Legal challenges ensue in federal court, and plans are afoot for a 2010 ballot measure to undo Proposition 8.
Dan Wood/ The Christian Science Monitor
San Francisco and Los Angeles
A day after California's Supreme Court upheld a ballot initiative banning same-sex marriages, gay and lesbian rights groups were plotting the next stage in an uphill battle to sway public opinion on a deeply divisive issue.
Activists are already crafting a new ballot initiative for 2010 to overturn Proposition 8, the voter-approved measure that amended the state's constitution last year to limit marriage to heterosexual couples. And the first legal challenge came Wednesday morning, when Theodore Olson and David Boies – opposing lawyers in the legal battle over the 2000 election between George W. Bush and Al Gore – together filed an injunction in federal court calling for the restoration of all same-sex marriages in California.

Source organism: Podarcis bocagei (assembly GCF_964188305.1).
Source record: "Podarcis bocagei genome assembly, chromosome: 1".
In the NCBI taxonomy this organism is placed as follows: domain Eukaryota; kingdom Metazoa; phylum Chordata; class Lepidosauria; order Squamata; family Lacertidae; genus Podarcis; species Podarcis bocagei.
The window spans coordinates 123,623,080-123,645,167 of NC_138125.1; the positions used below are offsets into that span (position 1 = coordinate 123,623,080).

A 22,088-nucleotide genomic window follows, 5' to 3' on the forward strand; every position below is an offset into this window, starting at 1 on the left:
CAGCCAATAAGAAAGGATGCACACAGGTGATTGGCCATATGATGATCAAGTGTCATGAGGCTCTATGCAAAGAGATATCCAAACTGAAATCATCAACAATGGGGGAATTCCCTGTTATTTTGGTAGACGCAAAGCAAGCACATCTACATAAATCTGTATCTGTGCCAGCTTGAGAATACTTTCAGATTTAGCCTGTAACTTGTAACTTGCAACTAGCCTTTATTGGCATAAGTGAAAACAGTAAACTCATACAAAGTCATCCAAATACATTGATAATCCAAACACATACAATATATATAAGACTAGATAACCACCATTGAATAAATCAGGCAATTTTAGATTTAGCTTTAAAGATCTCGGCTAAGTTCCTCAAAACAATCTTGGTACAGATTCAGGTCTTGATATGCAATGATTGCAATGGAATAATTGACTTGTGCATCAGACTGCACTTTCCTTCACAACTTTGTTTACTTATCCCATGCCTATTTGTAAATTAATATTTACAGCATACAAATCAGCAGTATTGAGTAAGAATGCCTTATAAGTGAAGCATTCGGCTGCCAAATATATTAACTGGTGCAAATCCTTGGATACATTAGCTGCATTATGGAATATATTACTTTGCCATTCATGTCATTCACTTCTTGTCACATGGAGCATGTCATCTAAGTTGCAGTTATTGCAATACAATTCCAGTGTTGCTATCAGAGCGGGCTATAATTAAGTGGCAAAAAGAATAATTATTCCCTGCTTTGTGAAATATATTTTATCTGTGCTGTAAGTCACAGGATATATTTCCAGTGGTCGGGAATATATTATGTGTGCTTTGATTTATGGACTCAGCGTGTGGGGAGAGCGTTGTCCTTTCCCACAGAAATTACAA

The injunction follows an earlier suit filed Friday, arguing that a ban on same-sex marriages violates the federal guarantee of equal protection under the US Constitution.
But as Prop. 8 opponents gear up for a fight, supporters of the ban are ready to defend the measure. According to The San Francisco Chronicle, they are planning a multimillion-dollar campaign to ensure marriage remains limited to a man and a woman in California.
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